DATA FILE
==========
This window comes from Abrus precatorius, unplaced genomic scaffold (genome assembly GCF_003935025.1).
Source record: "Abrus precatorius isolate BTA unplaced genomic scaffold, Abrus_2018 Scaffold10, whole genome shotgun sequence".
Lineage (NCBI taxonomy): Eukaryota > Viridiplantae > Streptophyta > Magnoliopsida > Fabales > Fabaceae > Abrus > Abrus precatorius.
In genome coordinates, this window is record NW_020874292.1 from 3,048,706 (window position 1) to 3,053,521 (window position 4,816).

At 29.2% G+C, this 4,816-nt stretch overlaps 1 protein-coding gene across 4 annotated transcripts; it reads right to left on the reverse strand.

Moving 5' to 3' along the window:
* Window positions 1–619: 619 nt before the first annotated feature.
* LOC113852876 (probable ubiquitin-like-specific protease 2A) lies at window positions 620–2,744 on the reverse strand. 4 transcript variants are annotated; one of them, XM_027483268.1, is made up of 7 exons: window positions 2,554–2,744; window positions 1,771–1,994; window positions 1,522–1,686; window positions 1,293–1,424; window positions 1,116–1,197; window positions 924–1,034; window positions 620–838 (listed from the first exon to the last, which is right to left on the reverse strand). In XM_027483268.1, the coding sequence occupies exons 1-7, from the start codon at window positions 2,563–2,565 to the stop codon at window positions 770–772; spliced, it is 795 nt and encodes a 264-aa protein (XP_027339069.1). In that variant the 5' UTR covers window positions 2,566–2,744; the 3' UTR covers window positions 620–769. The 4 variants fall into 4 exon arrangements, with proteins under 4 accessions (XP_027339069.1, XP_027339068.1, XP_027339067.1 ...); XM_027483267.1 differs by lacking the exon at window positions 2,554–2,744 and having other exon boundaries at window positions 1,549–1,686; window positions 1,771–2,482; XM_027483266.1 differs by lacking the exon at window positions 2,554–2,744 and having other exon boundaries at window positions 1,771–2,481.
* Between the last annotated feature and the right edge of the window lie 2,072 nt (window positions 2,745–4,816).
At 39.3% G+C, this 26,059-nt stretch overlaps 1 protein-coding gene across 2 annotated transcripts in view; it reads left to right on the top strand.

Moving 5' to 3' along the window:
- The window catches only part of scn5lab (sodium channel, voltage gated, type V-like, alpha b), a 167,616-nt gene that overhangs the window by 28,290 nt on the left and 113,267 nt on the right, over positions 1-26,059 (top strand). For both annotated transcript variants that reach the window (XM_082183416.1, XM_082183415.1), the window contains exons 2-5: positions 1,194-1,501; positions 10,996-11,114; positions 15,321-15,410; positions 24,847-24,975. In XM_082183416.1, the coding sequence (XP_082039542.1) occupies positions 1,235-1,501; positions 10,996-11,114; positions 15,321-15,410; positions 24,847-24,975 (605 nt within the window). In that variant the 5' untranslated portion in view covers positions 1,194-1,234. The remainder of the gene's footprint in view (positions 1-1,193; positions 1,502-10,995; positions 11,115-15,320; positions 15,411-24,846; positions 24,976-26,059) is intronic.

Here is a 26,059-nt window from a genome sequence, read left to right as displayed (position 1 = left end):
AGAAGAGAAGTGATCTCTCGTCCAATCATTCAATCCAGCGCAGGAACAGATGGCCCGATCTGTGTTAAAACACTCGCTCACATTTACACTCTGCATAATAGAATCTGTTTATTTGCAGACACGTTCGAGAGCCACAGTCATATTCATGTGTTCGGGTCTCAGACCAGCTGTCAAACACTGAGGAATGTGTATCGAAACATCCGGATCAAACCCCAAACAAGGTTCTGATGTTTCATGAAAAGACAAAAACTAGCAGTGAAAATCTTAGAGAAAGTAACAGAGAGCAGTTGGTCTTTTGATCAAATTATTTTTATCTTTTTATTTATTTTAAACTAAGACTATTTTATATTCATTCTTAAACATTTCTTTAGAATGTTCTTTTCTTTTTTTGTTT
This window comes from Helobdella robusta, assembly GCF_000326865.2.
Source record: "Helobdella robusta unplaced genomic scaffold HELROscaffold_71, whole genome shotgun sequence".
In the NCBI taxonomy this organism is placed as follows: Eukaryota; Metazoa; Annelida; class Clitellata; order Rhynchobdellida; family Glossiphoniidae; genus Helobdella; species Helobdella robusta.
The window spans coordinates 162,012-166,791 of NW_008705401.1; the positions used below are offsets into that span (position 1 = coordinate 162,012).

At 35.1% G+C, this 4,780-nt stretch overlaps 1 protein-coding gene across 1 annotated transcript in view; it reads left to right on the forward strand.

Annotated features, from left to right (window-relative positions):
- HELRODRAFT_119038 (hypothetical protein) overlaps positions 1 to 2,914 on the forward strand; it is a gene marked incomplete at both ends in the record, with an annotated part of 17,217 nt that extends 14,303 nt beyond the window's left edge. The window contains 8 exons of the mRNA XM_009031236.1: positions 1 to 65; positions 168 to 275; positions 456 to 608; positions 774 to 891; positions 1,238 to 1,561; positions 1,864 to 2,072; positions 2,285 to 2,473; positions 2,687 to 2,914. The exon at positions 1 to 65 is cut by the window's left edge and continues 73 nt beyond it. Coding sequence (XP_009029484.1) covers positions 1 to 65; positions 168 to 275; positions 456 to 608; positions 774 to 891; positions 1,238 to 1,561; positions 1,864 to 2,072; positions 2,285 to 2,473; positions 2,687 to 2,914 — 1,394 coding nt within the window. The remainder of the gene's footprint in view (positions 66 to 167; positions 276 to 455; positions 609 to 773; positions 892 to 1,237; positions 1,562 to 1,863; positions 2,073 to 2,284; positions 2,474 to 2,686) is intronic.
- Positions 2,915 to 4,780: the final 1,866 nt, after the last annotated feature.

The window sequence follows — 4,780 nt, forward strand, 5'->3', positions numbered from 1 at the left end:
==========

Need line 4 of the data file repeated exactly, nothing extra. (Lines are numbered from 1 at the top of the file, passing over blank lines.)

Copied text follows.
In genome coordinates, this window is record NW_020874292.1 from 3,048,706 (window position 1) to 3,053,521 (window position 4,816).